Network management and monitoring: The evolution of network control
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Every day, 25,000 people walk into one of 150 medical offices around the United States and donate their blood plasma to Grifols, a Spanish pharmaceutical and chemical company that turns the plasma into protein therapies to treat life-threatening illnesses.
Plasma donors, who are paid, can donate as often as twice a week. The process can take 90 minutes to two hours. Repeat donors are an important part of the business.
"We need to make their experience as best as possible and reduce the time they are there," says Josep Sans, global network manager at Grifols. "When the donor is in the center, we need to make sure we treat him well and get the plasma in exchange. This is our raw material to build our products."
Those donor centers are the company's most critical points on the network. That's why Sans and his team have begun implementing application visibility, application control and WAN optimization tools from Ipanema Technologies -- acquired by InfoVista earlier this year -- to avoid a network outage, accelerate network traffic and guarantee the availability of its Web applications.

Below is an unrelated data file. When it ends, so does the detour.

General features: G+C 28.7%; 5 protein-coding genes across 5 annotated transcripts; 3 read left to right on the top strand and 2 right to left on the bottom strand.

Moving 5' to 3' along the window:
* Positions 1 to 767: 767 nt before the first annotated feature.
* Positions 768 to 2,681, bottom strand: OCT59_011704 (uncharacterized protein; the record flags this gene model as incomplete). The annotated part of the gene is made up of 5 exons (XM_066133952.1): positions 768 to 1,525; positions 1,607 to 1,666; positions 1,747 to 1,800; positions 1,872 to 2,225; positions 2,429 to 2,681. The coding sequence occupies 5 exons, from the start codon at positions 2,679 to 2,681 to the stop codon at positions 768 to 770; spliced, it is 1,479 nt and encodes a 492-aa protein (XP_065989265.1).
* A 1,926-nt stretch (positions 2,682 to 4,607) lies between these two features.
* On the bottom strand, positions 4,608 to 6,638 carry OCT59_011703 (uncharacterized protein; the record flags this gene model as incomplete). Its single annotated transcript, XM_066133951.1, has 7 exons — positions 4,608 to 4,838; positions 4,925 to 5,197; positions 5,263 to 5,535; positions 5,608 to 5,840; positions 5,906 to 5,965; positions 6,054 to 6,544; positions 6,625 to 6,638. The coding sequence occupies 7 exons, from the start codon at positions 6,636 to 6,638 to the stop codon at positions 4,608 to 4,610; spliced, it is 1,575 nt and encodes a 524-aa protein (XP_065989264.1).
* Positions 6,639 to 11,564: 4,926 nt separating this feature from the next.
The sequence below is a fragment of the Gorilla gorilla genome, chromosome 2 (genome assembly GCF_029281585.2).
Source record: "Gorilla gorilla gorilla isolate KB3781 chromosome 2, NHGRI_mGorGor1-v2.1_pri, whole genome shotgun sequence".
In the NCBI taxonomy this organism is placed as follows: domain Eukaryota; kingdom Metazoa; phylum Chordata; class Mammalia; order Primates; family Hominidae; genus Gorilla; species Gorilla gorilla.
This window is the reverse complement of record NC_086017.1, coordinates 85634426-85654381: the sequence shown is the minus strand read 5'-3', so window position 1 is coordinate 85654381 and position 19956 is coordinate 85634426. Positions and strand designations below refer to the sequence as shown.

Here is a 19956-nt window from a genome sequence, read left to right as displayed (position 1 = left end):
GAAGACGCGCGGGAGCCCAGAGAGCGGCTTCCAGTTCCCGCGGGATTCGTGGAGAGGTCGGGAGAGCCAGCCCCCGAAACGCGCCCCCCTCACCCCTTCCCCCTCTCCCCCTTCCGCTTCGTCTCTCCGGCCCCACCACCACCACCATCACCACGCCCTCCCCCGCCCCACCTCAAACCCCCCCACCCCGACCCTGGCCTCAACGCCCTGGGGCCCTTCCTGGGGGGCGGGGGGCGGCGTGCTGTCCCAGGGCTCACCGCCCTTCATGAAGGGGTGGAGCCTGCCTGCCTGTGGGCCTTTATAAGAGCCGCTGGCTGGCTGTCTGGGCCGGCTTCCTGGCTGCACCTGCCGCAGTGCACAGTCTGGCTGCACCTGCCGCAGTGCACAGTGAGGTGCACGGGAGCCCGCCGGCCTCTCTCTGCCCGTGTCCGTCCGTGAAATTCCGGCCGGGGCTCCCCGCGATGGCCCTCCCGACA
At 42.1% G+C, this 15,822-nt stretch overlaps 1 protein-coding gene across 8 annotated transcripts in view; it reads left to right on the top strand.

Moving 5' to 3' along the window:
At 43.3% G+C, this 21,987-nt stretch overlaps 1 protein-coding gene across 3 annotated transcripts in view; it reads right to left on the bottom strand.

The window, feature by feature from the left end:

"If we lose communication with a center, then the system is broken," Sans says. "You cannot tell the donor, 'Please come back an hour later.' They will not come back. This is why our network needs to be online."
Although most companies don't lose blood during a network outage, such disruptions still hurt.
The cost of network downtime stemming from an IT failure can be as high as $100 million a year for a large business, according to a survey of 205 medium and large North American businesses conducted earlier this year by IHS Infonetics, a technology market research firm based in Englewood, Colo. On average, a business loses almost $4 million per year to downtime -- half a percent of their total revenue.
Companies suffer an average of two network outages per month, with each event lasting approximately six hours, the survey found.
Actually fixing a downtime problem is only 12% of the total cost, according to Matthias Machowinski, research director for enterprise networks and video at Infonetics. Loss of employee productivity and company revenue are the biggest expenses, he says.
Another cost, more difficult to measure, is the negative public relations hit.
"You only get noticed when you wind up on the front page of the Wall Street Journal for reasons you don't want to be," says Jim Metzler, a networking consultant with Ashton, Metzler & Associates.
Josep Sansglobal network manager, Grifols
That's exactly what happened in July, when United Airlines and the New York Stock Exchange (NYSE) made headlines for all the wrong reasons: Their networks suffered significant outages that paralyzed business operations. United blamed its downtime on a failed router, while the NYSE pointed to problems associated with a software upgrade on the exchange's computers. In September, American Airlines grounded all domestic flights out of its hubs in Chicago, Dallas and Miami for several hours due to what it described as a "network connectivity issue."
"More damaging than the outage is the perception in the market that you have a poorly run organization," says Rick Drescher, managing director of technical services at New York-based real estate services firm Savills Studley.